All planning applications fall to be considered having regard to the Development Plan and other material considerations in accordance with the requirements of Section 54A of the Town and Country Planning Act 1990. Heron's particular experience concerning development plan policy and tall building proposals is in the City of London and as a result we have chosen to use the Corporation of London Unitary Development Plan as an example of how all of the aforementioned forms of guidance and advice on tall buildings (and wider issues) are incorporated within the Unitary Development Plan to formulate an appropriate tall buildings policy. Thereby demonstrating that sufficient planning policy exists to determine proposals for tall buildings in London. This is already evident in practice, by the Corporation's resolution to grant planning permission for our client's proposal, but also the granting of planning permission for the Swiss Re proposal that is currently under construction.

  The Corporation of London have incorporated planning policies on tall buildings since the first City of London Local Plan was adopted in 1989. The 1989 Plan conformed with the strategic guidance within the Greater London Development Plan (1976) by stating that proposals for high buildings would normally be refused in areas defined as being inappropriate for them, and normally permitted where they would not adversely affect the character or amenities of their settings or the City's environment. In 1994 the City of London UDP was adopted, superseding both the GLDP and the 1989 Local Plan. The UDP carried forward the high buildings policy of the Local Plan and provided more detailed considerations to be taken into account. Other key policies within the UDP sought to encourage development to visually enhance the City, with particular reference to the relationship of proposals to their surroundings as well as seeking to protect or enhance strategic views of buildings, townscape and skylines. The UDP also defines tall buildings in a similar manner to the aforementioned guidance and advice "as those which significantly exceed the height of their general surroundings". It also states that high buildings have a considerable effect on the City's townscape, the skyline and the Corporation, and considers that the construction of further high buildings needs to be carefully controlled. As a result high buildings would only be acceptable in the City where they would not conflict with the character and scale of the surrounding townscape or intrude on important views of skylines.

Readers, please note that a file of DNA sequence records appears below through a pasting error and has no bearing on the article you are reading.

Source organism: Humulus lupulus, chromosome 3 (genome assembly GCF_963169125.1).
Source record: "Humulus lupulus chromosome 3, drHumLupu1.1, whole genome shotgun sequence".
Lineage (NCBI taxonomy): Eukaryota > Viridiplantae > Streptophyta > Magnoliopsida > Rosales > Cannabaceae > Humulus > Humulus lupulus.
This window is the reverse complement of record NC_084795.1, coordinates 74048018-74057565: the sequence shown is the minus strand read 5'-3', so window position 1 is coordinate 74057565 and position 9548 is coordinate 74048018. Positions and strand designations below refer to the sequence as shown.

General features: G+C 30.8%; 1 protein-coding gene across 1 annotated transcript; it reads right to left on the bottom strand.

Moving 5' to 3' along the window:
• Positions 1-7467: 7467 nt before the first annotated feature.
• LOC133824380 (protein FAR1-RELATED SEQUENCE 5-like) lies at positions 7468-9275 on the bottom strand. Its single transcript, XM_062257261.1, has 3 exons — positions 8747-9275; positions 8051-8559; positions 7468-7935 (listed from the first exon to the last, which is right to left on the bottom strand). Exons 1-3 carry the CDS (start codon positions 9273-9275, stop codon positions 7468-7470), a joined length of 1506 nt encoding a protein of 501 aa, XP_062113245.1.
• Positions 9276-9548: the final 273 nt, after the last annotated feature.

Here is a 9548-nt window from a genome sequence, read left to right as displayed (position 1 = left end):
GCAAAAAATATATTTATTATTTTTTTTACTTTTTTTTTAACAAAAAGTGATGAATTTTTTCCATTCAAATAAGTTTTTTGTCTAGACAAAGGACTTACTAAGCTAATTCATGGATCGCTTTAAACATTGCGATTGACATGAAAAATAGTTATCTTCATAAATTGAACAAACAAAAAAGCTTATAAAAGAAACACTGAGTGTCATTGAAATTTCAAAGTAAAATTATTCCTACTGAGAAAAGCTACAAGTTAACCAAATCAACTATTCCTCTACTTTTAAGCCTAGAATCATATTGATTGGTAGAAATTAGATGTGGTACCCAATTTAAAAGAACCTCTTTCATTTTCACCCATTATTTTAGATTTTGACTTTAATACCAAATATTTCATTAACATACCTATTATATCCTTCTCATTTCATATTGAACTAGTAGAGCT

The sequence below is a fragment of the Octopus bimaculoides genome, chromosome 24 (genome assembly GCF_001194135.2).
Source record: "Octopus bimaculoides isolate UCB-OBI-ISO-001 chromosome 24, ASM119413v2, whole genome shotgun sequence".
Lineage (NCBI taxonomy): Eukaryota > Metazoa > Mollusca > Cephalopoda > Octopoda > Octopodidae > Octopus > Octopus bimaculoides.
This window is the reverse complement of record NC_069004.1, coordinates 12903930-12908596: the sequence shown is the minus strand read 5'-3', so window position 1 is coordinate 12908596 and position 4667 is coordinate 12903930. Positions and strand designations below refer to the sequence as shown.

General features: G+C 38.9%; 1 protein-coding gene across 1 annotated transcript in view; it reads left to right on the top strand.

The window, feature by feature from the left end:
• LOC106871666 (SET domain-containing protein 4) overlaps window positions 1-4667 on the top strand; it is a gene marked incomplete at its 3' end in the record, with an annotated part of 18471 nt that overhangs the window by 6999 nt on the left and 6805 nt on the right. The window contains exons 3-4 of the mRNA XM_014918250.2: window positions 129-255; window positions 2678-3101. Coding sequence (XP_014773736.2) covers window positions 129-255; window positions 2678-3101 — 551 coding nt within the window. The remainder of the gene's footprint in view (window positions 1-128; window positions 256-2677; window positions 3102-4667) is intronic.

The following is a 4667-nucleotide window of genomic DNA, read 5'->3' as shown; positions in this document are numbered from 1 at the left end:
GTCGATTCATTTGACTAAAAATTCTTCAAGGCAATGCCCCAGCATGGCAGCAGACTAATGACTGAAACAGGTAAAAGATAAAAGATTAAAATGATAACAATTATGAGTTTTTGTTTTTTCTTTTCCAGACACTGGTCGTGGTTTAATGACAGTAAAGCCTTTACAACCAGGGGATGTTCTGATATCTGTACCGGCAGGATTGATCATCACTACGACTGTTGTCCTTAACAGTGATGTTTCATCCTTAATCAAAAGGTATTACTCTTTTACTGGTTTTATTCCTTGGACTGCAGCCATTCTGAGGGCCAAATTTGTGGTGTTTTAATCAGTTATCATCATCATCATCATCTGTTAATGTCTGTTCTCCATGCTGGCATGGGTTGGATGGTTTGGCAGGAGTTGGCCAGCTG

As St Paul's Cathedral is widely recognised as being the most notable building in the City of London it demands special consideration. As a result, the UDP contains a policy which ensures that development which affects views of St Paul's Cathedral does not detract from its setting, local views or its impact on the wider skyline. The UDP also provides for the control of redevelopment within the more local area to St Paul's within its St Paul's Heights Policy as referred to above.

  The City of London placed its Unitary Development Plan Review 2000 on Deposit in January 2000.

  The Review was consistent with the approach to high buildings established in earlier policy documents produced by the City and others, but also took into consideration the contents of the Supplementary Planning Advice on High Buildings and Strategic Views in London prepared by LPAC, (as recommended in the Advice). The new policies also drew reference from all aspects of national and regional planning policy guidance concerning tall buildings. As a result, the UDP Review identified areas that were inappropriate for tall buildings, namely conservation areas, local view areas as defined by the policies on the St Paul's Heights and Monument views, within strategic viewing corridors of St Paul's, and where new high buildings would adversely affect the views and settings of the Tower of London World Heritage Site. All other areas of the City were regarded as being sensitive to the development of tall buildings.